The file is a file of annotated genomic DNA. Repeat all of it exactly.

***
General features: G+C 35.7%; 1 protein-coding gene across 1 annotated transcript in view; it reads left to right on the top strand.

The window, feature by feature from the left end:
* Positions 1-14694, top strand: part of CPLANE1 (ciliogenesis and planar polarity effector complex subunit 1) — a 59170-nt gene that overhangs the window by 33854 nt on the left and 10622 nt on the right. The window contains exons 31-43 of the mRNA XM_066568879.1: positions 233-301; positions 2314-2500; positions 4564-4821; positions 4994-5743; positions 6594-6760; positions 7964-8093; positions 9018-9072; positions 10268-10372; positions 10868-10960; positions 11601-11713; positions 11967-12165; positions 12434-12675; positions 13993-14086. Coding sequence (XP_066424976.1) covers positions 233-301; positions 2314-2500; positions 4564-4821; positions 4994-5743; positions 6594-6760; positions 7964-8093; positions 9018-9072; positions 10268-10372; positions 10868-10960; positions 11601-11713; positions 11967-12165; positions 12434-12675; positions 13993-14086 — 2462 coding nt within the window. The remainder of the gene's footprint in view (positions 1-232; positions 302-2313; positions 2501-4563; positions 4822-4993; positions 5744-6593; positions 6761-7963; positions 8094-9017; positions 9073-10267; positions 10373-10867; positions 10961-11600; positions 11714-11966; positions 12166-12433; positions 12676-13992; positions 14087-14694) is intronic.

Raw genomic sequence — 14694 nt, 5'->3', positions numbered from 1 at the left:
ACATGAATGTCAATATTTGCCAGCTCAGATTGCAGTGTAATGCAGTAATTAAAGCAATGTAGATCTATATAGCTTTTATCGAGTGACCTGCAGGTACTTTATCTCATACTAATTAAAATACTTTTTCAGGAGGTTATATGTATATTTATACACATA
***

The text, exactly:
General features: G+C 35.7%; 1 protein-coding gene across 1 annotated transcript in view; it reads left to right on the top strand.

The window, feature by feature from the left end:
* Positions 1-14694, top strand: part of CPLANE1 (ciliogenesis and planar polarity effector complex subunit 1) — a 59170-nt gene that overhangs the window by 33854 nt on the left and 10622 nt on the right. The window contains exons 31-43 of the mRNA XM_066568879.1: positions 233-301; positions 2314-2500; positions 4564-4821; positions 4994-5743; positions 6594-6760; positions 7964-8093; positions 9018-9072; positions 10268-10372; positions 10868-10960; positions 11601-11713; positions 11967-12165; positions 12434-12675; positions 13993-14086. Coding sequence (XP_066424976.1) covers positions 233-301; positions 2314-2500; positions 4564-4821; positions 4994-5743; positions 6594-6760; positions 7964-8093; positions 9018-9072; positions 10268-10372; positions 10868-10960; positions 11601-11713; positions 11967-12165; positions 12434-12675; positions 13993-14086 — 2462 coding nt within the window. The remainder of the gene's footprint in view (positions 1-232; positions 302-2313; positions 2501-4563; positions 4822-4993; positions 5744-6593; positions 6761-7963; positions 8094-9017; positions 9073-10267; positions 10373-10867; positions 10961-11600; positions 11714-11966; positions 12166-12433; positions 12676-13992; positions 14087-14694) is intronic.

Raw genomic sequence — 14694 nt, 5'->3', positions numbered from 1 at the left:
ACATGAATGTCAATATTTGCCAGCTCAGATTGCAGTGTAATGCAGTAATTAAAGCAATGTAGATCTATATAGCTTTTATCGAGTGACCTGCAGGTACTTTATCTCATACTAATTAAAATACTTTTTCAGGAGGTTATATGTATATTTATACACATA